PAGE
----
It’s 2023, and Acura has finally brought back the Integra. But here’s the thing: it feels a lot like the Civic, just a little fancier and more expensive. If you want the Integra with a manual transmission, it will cost you an extra $10,000 compared to the Civic SI. However, there are some nice upgrades inside, making it feel a bit more upscale. Plus, it’s a hatchback, which means it’s more versatile.
With its blend of sportiness and practicality, the Integra is a compelling alternative for those who aren’t big fans of how the new Civic looks. And because Acura is the luxury division of Honda, the Integra comes with some neat stuff that you won’t find in the Civic.
The new Integra uses the same engine as the Honda Civic SI, which we praised before. All Integra models, except the Type S, have a 200-hp turbocharged 1.5-liter four-cylinder engine. While the engine is not necessarily impressive, it provides enough power to make your daily drive more enjoyable. You also get two transmission choices: a CVT with paddle shifters or a 6-speed manual with rev-match control. We tested the manual, and honestly, that’s the one we’d go for. It’s a lot of fun, and it might not be available in a few year’s time as more automakers are going the electric route.
The Elite A-Spec model, which we tested, has some great features not found in the regular model. First, there’s the Integrated Dynamic System (IDS). It lets you customize certain performance settings, and save them for later use. This trim also includes adaptive suspension dampers, which let you adjust the ride to be either more comfortable for city driving or firmer for more excitement when taking corners. Lastly, it has a limited-slip differential, which improves traction and reduces individual wheel spin.
Now, let’s talk about the price. The base Integra starts at around $41,000 with a CVT. But if you want the manual, you’ll need to get the Elite A-Spec trim, which costs approximately $6,000 more than the Base A-Spec trim. This raises questions about its value proposition, and one might consider the Civic SI, which offers similar performance at a lower price.
When comparing the interior of the fully loaded Civic with that of the Integra, most people will have a hard time spotting significant differences. Acura seems to have copied Civic’s interior and pasted it into the Integra, with a few subtle tweaks here and there. These tweaks become more noticeable after spending ample time in both vehicles. In the Civic, you’ll notice a honeycomb mesh pattern across the dashboard, which is absent in the Integra. Additionally, the regular Civic’s center console, excluding the SI model, differs slightly in terms of cupholder and gear shifter placement. There’s also some extra leather padding on the passenger’s side, extending from the dashboard to the center console. Finally, the Integra gives you the option of different colour schemes not found in the Civic. Aside from these minor differences, the Integra’s interior is essentially a replication. Now, don’t get us wrong; the Civic’s interior is impressive and punches above its weight. But because the Integra costs a bit more, we thought Acura would do more to make it stand out.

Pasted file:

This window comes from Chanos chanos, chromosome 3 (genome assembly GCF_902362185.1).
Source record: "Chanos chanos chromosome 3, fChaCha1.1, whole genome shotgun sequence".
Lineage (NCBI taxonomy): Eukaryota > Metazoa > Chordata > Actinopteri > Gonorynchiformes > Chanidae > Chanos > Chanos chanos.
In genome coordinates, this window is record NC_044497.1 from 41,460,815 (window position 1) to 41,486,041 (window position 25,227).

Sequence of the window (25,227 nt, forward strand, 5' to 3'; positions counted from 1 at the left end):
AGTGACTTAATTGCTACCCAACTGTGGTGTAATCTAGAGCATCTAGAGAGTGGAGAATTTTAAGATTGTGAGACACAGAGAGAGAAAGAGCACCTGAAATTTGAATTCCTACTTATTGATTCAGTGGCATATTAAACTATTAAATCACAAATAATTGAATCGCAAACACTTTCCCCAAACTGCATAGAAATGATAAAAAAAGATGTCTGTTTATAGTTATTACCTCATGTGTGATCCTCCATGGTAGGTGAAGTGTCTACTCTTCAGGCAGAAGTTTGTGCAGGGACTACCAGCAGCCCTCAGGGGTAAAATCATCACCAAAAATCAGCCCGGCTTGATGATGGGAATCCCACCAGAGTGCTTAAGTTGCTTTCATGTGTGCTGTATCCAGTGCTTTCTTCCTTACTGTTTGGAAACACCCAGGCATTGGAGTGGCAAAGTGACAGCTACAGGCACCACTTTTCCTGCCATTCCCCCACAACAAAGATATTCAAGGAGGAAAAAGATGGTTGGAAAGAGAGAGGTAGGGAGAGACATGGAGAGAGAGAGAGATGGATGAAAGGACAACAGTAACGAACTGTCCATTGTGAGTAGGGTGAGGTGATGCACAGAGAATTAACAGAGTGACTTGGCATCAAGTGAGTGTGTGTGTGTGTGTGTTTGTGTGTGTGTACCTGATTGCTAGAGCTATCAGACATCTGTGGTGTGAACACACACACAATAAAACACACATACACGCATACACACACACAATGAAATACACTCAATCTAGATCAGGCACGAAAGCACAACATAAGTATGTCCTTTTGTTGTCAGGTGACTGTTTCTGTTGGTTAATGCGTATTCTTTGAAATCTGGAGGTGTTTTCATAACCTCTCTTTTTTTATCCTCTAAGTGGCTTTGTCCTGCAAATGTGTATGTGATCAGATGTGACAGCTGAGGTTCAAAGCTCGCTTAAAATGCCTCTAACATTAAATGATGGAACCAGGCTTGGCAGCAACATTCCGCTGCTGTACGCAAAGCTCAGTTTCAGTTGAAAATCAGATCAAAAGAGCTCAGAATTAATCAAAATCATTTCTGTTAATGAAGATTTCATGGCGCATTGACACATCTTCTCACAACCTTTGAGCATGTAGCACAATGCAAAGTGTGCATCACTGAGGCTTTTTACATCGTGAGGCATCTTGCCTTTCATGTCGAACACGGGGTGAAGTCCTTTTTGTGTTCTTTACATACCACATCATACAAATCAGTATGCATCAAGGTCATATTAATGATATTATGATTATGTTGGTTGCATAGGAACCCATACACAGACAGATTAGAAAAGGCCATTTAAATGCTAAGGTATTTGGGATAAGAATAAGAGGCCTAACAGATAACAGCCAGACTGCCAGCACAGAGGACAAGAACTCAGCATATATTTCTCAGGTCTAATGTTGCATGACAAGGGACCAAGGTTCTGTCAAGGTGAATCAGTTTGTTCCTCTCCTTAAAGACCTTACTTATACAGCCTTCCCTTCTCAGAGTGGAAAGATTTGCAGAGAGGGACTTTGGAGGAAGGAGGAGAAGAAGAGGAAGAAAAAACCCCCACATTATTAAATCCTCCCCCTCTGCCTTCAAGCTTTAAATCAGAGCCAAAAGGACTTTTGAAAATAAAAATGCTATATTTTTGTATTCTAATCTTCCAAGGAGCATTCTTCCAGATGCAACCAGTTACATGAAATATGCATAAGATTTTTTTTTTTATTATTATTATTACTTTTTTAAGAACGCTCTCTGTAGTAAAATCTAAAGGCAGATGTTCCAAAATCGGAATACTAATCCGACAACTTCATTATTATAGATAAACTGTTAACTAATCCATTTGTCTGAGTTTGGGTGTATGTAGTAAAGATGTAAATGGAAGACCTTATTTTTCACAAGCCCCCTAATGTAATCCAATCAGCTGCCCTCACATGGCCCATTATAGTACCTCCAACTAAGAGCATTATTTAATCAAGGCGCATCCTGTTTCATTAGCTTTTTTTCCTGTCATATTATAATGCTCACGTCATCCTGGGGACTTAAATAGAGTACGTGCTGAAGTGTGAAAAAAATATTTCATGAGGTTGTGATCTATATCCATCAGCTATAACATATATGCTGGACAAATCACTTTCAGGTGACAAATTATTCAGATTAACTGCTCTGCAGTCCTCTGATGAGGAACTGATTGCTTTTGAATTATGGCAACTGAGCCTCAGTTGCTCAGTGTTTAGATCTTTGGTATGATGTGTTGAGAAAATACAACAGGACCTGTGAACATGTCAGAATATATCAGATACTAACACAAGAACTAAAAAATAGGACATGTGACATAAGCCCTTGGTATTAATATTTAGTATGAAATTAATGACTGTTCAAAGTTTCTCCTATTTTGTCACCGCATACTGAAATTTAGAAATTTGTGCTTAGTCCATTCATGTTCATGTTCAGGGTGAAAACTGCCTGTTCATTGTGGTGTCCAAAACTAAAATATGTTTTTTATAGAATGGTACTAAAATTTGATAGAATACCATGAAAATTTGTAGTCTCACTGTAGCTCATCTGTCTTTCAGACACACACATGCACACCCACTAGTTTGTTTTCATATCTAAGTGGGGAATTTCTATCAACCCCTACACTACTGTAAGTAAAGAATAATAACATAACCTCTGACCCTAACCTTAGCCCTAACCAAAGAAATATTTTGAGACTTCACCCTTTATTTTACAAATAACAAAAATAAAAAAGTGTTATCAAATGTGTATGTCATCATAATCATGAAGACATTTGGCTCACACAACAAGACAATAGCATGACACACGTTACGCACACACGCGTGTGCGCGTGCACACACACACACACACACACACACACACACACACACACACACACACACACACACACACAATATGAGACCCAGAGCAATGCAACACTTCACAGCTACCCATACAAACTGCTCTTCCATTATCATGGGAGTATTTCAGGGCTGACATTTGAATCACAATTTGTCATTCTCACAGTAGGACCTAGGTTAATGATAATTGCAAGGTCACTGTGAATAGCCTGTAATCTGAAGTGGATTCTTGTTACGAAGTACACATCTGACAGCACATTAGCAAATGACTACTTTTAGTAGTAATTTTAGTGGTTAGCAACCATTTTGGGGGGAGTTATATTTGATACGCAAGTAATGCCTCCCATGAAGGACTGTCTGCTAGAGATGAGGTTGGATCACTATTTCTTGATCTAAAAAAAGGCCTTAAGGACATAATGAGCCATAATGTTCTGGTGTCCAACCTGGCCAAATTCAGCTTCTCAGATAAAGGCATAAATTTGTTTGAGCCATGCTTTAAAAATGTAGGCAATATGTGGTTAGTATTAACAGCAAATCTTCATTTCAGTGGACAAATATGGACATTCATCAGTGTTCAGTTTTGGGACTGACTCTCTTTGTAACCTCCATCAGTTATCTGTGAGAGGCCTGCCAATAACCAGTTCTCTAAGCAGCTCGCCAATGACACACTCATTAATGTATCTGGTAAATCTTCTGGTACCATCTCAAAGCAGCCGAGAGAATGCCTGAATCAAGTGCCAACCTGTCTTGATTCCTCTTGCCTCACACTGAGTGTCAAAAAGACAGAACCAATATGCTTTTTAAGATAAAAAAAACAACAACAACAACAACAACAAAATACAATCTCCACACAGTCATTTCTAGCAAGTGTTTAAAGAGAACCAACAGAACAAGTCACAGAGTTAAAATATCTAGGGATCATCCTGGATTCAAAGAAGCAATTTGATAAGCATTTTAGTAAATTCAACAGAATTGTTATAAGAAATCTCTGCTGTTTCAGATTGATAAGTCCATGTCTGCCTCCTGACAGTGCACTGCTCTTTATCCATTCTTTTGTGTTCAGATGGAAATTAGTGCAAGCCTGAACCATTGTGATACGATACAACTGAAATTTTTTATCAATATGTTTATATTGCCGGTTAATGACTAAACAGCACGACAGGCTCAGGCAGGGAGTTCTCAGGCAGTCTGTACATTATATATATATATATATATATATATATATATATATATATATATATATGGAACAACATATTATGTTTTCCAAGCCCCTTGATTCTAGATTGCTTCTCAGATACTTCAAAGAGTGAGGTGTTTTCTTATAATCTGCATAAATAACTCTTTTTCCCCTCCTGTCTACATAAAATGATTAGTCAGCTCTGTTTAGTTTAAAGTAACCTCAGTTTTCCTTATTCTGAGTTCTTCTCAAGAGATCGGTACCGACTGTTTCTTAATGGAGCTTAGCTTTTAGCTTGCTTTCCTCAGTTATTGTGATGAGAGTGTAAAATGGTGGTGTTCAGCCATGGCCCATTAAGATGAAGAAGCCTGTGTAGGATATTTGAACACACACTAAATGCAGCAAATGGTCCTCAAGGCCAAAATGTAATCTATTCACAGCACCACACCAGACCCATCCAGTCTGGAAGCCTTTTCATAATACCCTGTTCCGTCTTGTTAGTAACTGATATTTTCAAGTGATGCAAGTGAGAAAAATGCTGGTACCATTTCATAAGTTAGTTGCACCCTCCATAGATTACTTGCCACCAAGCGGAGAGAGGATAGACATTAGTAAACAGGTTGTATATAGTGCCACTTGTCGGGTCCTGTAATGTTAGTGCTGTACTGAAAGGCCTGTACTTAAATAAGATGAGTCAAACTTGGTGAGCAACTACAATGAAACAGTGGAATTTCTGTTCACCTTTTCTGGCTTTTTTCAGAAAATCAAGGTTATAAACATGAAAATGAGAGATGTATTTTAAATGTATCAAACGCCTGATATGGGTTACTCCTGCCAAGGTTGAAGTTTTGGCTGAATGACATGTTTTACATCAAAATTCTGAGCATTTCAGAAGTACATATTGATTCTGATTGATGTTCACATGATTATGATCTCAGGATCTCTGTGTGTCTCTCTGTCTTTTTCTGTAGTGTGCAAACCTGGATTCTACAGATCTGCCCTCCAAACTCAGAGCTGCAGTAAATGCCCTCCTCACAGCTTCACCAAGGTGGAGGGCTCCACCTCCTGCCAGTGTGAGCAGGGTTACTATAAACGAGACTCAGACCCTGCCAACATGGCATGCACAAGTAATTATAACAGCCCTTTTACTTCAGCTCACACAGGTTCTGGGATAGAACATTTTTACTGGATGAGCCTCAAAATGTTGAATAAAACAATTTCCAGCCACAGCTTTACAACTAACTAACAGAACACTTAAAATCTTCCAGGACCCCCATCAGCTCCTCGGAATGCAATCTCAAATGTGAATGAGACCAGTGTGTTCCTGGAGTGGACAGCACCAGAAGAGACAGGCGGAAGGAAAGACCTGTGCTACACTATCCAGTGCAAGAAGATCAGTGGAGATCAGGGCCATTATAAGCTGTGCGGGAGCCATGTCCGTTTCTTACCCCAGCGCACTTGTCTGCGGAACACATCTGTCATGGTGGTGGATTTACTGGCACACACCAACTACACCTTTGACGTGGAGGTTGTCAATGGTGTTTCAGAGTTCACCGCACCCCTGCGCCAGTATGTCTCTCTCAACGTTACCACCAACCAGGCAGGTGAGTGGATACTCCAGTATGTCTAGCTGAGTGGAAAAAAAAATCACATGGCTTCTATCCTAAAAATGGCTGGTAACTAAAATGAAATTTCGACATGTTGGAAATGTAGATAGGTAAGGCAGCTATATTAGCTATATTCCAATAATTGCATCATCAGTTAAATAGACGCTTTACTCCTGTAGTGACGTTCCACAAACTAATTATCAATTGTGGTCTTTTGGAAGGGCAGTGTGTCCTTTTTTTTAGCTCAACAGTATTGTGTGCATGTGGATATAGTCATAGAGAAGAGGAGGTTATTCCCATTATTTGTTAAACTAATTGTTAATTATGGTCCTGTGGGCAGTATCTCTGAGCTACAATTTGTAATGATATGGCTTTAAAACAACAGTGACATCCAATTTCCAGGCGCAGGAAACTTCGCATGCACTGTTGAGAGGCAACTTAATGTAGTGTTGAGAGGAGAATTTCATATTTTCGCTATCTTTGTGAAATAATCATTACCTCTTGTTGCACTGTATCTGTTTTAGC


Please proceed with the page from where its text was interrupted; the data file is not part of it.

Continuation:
Our tester, the Elite A-Spec trim came with a 12-way power adjustable driver’s seat, allowing you to find the perfect seating position and be comfortable on long road trips. Speaking of comfort, the Integra also offers a smooth and enjoyable ride. And thanks to adaptive suspension dampers on the Elite A-Spec, you can switch between a comfortable ride for everyday driving or a firmer ride made for spirited driving.
In the cabin, the Integra does a good job of minimizing road and wind noise, ensuring a relatively peaceful ride for most driving conditions. However, at higher speeds, there is a bit more noise compared to some other luxury vehicles. That said, it’s not overly disruptive and is unlikely to bother potential buyers.
Finally, the climate control system is easy to operate thanks to the physical buttons that can be used to adjust the temperature and climate settings. The climate control system in the Integra resembles what you find in other Honda vehicles, as it’s essentially carried over from the Civic. One thing to note is the lack of rear vents, which is disappointing given the vehicle’s price tag.
The Integra with the manual transmission is rated at 8.9/6.5/7.8 (City/Hwy/Combined). In our week-long test, we averaged 9.1 L/100km combined. However, we were pretty heavy on the throttle and did a lot of testing in sport mode.
If you want better fuel economy then you can always opt for the CVT transmission that’s rated at 8.1/6.5/7.4 (City/Hwy/Combined).